I think as a coach on the Division I level whether it’s lacrosse or any sport, there’s always pressure on you to have a team that first and foremost is well behaved off the field, that are good citizens as well as good people. I think first and foremost we are in the business of education, and that’s part of the education process. I don’t really look at it as pressure. I look at it as a challenge. That’s why we are in this business of coaching and education. You take the challenge to try and help aid 40 to 45 guys or 47 guys, into becoming great people. When you have great people out there and guys that are working hard together and believing in each other, that’s when you have a great team. I think that’s really the main focus.
Has the whole “lacrosse culture” thing been blown way out of proportion? Drinking and partying and making the occasional stupid decision are parts of college for everyone, and yet you guys have been portrayed as so out of the norm and wholly reckless.
Exactly, and I think it’s just because college athletes are more visible, and that’s just my honest opinion. Throw in the party scene and the culture of not even just lacrosse but college athletics, and the social scene that comes with it, and that stigma. I think that’s a part of college campus life, whether you play lacrosse or you play soccer or you’re in the chess club. If you’re a student I think that’s a part of college life, and I really think it’s just part of being an athlete on a college campus. You’re put in the spotlight more, and that’s something we have to work with our athletes on and just make sure they understand the privilege of playing a college sport comes with those circumstances, and you’ve got to be able to handle it the right way. Like I said, again, it’s part of the education process, and we are going to do our best to make sure all of our guys know that. Duke is going to do their best to make sure all of their student athletes know that.
When you have the program where you want it, when people hear Duke lacrosse, what do you want them to think?
Initially, I think you just want to see a team that’s hungry. That’s very hungry to get back to work, that’s very hungry to get back on the field, to play hard, and to prove to everybody that we’re stronger and more united from everything that we just had. I think that’s really want the main goal is for everyone involved. We’re going to have a chip on our shoulder; we already do. We’re ready to come out and prove to everybody that we have a strong bond, and that we’re ready to keep pressing forward and trying to reach our goals.
Do you worry you might feel a lot older than 26 by this time next year?
Definitely. I think I am right now. What I’ve received in the last month, month and half, from being named the interim coach is an absolute crash course in how to be a Division I head coach in lacrosse. It’s been an unbelievable experience for me. It’s been a lot of work, not a lot of sleep, and doing a lot of research, talking to a lot of people, and getting a lot of help in the process. For me it’s been just an invaluable experience. I’ve really learned what goes into being a Division I lacrosse coach at the highest level. I think I can really use that, and it’s going to help me in my career, and it’s a great experience.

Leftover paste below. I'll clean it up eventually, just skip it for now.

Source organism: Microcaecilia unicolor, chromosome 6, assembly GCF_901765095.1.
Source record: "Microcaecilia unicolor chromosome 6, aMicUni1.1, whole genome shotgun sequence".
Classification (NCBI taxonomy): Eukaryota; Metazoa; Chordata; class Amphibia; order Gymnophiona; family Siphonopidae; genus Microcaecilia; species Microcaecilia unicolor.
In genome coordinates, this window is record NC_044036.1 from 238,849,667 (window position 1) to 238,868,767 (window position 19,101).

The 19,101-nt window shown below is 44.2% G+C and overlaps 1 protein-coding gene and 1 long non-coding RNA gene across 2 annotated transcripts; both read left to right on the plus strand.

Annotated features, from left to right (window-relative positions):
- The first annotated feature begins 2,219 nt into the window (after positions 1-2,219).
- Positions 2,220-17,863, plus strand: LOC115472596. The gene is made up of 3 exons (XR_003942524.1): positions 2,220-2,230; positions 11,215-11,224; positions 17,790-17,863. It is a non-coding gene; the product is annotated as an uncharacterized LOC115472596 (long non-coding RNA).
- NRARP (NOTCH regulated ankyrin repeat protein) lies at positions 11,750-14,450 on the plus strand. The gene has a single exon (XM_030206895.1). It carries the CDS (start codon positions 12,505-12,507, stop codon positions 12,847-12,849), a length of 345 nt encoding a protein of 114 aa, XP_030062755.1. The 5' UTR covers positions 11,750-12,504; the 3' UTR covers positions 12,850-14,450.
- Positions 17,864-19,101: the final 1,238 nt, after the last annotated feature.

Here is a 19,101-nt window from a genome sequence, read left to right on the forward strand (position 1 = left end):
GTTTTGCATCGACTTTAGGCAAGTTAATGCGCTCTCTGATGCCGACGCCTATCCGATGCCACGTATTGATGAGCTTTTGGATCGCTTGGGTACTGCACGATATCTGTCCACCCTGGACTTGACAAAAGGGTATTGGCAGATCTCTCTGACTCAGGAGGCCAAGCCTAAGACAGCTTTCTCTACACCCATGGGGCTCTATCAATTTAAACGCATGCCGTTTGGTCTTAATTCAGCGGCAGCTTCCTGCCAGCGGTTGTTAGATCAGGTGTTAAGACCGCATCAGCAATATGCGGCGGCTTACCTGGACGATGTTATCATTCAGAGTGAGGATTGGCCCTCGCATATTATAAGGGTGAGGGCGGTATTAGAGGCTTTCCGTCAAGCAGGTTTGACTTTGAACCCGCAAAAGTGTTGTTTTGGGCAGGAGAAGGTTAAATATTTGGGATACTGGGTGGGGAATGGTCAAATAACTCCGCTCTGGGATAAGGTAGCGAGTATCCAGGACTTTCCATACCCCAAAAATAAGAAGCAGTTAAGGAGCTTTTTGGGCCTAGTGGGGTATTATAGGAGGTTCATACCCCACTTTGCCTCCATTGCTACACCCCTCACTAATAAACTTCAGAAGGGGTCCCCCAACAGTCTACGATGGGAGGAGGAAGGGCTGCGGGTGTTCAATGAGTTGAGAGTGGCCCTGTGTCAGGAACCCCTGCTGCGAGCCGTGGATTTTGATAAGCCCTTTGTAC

Coach Danowski has now been named the head coach at Duke. Do you think he will be a good fit for the team and the school? Why? What does he bring to Duke lacrosse?
Coach Danowski is a great fit for Duke University and the men's lacrosse program. He is a great coach and an even better man, and I look forward to working with him as we begin the new era of Duke Lacrosse. He is extremely well respected in the lacrosse community, and he is a familiar face for many of our current players which should help make for a smoother transition than your typical coaching changes. The Duke Lacrosse Family understands the need to focus on the future, and we feel very confident that the future will be bright with John Danowski leading the charge.
Have you ever worked with coach Danowski before, either coaching with him or playing with him? Do you think you two will click well together on the sideline?
I am familiar with Coach Danowski because we both have Long Island ties and he actually recruited me a little bit coming out of high school. I had many opportunities to watch his Hofstra teams play over the years and during that process I gained a lot of respect for his coaching philosophy. I have no doubt that we will work very well together both on and off the field. The bottom line is that we both feel very strongly about Duke University and Duke Lacrosse and we will work tirelessly together to ensure these kids have a tremendous experience in their Blue Devil careers.
Were you disappointed to not get the job yourself? Do you think it worked out better for Duke to have an experienced coach like Danowski take over the team?
My goal was to put myself in position to remain "A" coach at Duke University, not "THE" coach at Duke University. For me, it was never about becoming the head coach... It was about working as hard as I could to make sure there was some sense of stability around the Duke Lacrosse Program. I love everything about Duke Lacrosse, and I am excited about the opportunity to remain as an assistant coach and work for a quality man in John Danowski.
With a head coach officially named, and with you doing most of the set-up work this summer, does Duke feel ready to move ahead into the academic year and the spring season?
We can't wait until the players return towards the end of August. It is going to be an exciting time when we get together for the first time as the 2006-07 Duke Lacrosse Team.